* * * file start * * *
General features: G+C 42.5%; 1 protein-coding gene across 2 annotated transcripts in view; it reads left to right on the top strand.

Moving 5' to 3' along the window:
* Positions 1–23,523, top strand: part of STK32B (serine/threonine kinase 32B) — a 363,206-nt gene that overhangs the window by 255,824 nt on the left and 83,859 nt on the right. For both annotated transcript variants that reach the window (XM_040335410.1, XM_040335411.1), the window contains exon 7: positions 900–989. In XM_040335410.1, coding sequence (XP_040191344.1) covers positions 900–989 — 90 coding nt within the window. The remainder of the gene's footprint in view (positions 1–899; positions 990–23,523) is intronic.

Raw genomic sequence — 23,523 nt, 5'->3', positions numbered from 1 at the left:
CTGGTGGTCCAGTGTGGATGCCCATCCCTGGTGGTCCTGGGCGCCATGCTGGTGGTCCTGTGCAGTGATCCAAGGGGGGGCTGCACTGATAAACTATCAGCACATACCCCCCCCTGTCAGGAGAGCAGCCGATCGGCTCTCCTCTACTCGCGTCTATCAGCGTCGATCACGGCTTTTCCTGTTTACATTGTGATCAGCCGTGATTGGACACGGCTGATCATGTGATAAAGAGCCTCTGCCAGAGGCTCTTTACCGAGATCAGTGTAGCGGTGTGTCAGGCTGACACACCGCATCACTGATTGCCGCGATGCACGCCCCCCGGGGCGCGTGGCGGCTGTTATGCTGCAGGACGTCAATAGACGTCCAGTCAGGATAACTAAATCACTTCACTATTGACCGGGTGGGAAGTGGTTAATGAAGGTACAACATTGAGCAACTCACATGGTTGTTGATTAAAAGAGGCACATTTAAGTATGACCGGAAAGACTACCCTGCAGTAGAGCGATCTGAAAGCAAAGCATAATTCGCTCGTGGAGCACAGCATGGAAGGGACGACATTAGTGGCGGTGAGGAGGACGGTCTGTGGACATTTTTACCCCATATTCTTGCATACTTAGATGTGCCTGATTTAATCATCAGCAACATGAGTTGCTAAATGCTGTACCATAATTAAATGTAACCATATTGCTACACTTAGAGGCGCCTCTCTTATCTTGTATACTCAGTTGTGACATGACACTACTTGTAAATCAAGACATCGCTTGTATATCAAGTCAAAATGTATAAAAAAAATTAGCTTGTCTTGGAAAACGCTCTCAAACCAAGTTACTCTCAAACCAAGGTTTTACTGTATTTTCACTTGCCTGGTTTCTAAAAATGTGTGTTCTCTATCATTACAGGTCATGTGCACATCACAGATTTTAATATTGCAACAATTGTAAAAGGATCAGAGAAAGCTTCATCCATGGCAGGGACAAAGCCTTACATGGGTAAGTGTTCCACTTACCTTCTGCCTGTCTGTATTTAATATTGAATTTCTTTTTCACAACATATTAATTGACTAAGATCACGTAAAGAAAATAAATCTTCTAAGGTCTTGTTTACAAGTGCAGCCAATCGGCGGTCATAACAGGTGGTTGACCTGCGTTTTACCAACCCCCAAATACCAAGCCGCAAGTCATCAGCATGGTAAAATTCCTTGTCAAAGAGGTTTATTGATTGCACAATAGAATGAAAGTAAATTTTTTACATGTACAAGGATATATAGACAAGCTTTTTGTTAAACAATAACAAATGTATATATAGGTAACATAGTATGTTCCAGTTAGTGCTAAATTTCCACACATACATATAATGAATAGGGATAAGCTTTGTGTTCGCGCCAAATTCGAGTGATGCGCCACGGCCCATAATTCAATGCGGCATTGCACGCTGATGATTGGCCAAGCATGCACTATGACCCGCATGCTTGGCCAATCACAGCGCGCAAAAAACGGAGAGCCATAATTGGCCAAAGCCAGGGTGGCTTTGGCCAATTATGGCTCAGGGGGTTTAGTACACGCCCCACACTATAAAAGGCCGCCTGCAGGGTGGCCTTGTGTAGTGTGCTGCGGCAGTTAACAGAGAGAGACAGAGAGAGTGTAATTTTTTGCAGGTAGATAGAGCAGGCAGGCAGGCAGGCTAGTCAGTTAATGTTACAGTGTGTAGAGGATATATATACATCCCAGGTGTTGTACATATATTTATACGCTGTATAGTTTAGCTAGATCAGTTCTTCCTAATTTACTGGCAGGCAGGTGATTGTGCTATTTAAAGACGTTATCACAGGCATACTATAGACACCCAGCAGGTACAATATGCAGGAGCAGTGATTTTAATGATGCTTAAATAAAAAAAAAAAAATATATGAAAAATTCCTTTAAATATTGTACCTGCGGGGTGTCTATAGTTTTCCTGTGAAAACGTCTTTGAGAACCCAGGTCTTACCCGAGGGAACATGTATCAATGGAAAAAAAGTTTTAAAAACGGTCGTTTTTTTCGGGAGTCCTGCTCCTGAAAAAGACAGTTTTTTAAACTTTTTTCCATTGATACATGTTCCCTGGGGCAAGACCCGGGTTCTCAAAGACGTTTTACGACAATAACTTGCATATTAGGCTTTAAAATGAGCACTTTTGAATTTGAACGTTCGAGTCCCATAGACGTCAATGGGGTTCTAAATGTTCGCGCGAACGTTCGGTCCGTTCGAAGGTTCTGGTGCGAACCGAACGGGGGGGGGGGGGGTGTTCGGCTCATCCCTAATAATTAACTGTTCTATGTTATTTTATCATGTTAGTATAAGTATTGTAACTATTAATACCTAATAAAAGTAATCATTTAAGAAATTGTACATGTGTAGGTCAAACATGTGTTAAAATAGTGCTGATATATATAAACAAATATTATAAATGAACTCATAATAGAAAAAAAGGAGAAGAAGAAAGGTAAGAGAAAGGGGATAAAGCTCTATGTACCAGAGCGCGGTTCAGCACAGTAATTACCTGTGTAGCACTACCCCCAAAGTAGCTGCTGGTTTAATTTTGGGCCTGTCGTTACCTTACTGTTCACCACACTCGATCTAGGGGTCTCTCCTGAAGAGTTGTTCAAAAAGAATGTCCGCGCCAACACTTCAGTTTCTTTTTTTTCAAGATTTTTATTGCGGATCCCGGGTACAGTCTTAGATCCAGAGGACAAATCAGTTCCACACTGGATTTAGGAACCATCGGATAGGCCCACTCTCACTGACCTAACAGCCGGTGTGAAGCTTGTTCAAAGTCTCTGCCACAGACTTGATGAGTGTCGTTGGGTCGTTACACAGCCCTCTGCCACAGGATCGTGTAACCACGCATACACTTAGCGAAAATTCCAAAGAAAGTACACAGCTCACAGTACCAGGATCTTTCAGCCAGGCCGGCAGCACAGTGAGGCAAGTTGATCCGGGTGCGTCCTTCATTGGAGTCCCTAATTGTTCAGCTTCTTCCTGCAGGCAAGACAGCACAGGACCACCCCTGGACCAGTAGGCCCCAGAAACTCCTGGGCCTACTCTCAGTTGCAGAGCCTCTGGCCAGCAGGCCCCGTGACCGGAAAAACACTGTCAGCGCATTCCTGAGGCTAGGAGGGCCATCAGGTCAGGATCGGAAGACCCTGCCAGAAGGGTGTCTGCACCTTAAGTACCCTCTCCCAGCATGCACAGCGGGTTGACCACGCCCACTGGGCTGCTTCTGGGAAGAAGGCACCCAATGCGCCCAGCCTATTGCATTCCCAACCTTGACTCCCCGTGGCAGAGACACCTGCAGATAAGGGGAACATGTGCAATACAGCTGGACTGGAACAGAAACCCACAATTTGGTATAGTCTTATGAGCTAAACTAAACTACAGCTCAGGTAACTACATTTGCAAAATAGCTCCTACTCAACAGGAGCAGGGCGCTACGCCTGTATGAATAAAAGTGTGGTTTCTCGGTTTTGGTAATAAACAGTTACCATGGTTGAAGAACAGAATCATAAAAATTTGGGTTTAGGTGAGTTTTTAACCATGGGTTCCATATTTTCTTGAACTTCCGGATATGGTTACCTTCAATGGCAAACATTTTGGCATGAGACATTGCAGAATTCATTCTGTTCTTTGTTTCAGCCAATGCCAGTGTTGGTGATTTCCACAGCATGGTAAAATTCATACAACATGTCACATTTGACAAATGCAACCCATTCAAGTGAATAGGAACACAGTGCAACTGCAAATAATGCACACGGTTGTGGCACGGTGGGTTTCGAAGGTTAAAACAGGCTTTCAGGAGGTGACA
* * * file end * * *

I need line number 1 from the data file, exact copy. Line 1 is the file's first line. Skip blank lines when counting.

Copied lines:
General features: G+C 42.5%; 1 protein-coding gene across 2 annotated transcripts in view; it reads left to right on the top strand.